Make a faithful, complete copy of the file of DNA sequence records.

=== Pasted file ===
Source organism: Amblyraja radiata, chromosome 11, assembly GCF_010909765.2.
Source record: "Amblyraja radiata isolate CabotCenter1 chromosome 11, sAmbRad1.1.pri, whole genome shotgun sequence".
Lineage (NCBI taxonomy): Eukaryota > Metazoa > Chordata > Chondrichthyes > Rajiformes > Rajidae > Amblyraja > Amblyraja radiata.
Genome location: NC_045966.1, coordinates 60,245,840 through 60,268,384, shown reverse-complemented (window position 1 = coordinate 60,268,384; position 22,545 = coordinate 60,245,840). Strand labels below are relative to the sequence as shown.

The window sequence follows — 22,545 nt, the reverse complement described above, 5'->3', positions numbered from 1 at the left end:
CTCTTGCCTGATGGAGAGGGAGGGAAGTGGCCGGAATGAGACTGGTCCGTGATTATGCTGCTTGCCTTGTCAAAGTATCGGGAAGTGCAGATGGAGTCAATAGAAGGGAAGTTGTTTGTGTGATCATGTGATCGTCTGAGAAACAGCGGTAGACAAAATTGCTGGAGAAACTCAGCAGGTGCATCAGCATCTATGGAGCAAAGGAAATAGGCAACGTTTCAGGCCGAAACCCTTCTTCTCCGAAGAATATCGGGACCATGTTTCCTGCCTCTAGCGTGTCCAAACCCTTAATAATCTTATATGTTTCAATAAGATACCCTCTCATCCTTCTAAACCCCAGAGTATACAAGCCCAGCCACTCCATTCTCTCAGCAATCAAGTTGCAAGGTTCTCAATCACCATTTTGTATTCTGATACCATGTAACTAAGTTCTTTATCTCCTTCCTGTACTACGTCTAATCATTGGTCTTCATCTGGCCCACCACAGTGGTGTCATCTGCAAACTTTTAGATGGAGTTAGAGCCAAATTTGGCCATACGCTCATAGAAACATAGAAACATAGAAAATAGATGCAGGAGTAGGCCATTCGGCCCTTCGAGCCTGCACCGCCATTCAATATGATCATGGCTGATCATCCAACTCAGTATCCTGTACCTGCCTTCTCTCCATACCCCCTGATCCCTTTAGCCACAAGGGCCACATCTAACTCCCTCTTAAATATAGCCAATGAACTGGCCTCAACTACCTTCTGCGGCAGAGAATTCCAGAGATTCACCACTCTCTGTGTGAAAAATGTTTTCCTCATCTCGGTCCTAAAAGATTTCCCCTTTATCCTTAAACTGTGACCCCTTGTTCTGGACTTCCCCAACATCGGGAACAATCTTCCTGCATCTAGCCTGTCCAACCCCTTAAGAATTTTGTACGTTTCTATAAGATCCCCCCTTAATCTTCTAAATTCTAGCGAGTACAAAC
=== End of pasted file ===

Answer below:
Source organism: Amblyraja radiata, chromosome 11, assembly GCF_010909765.2.
Source record: "Amblyraja radiata isolate CabotCenter1 chromosome 11, sAmbRad1.1.pri, whole genome shotgun sequence".
Lineage (NCBI taxonomy): Eukaryota > Metazoa > Chordata > Chondrichthyes > Rajiformes > Rajidae > Amblyraja > Amblyraja radiata.
Genome location: NC_045966.1, coordinates 60,245,840 through 60,268,384, shown reverse-complemented (window position 1 = coordinate 60,268,384; position 22,545 = coordinate 60,245,840). Strand labels below are relative to the sequence as shown.

The window sequence follows — 22,545 nt, the reverse complement described above, 5'->3', positions numbered from 1 at the left end:
CTCTTGCCTGATGGAGAGGGAGGGAAGTGGCCGGAATGAGACTGGTCCGTGATTATGCTGCTTGCCTTGTCAAAGTATCGGGAAGTGCAGATGGAGTCAATAGAAGGGAAGTTGTTTGTGTGATCATGTGATCGTCTGAGAAACAGCGGTAGACAAAATTGCTGGAGAAACTCAGCAGGTGCATCAGCATCTATGGAGCAAAGGAAATAGGCAACGTTTCAGGCCGAAACCCTTCTTCTCCGAAGAATATCGGGACCATGTTTCCTGCCTCTAGCGTGTCCAAACCCTTAATAATCTTATATGTTTCAATAAGATACCCTCTCATCCTTCTAAACCCCAGAGTATACAAGCCCAGCCACTCCATTCTCTCAGCAATCAAGTTGCAAGGTTCTCAATCACCATTTTGTATTCTGATACCATGTAACTAAGTTCTTTATCTCCTTCCTGTACTACGTCTAATCATTGGTCTTCATCTGGCCCACCACAGTGGTGTCATCTGCAAACTTTTAGATGGAGTTAGAGCCAAATTTGGCCATACGCTCATAGAAACATAGAAACATAGAAAATAGATGCAGGAGTAGGCCATTCGGCCCTTCGAGCCTGCACCGCCATTCAATATGATCATGGCTGATCATCCAACTCAGTATCCTGTACCTGCCTTCTCTCCATACCCCCTGATCCCTTTAGCCACAAGGGCCACATCTAACTCCCTCTTAAATATAGCCAATGAACTGGCCTCAACTACCTTCTGCGGCAGAGAATTCCAGAGATTCACCACTCTCTGTGTGAAAAATGTTTTCCTCATCTCGGTCCTAAAAGATTTCCCCTTTATCCTTAAACTGTGACCCCTTGTTCTGGACTTCCCCAACATCGGGAACAATCTTCCTGCATCTAGCCTGTCCAACCCCTTAAGAATTTTGTACGTTTCTATAAGATCCCCCCTTAATCTTCTAAATTCTAGCGAGTACAAAC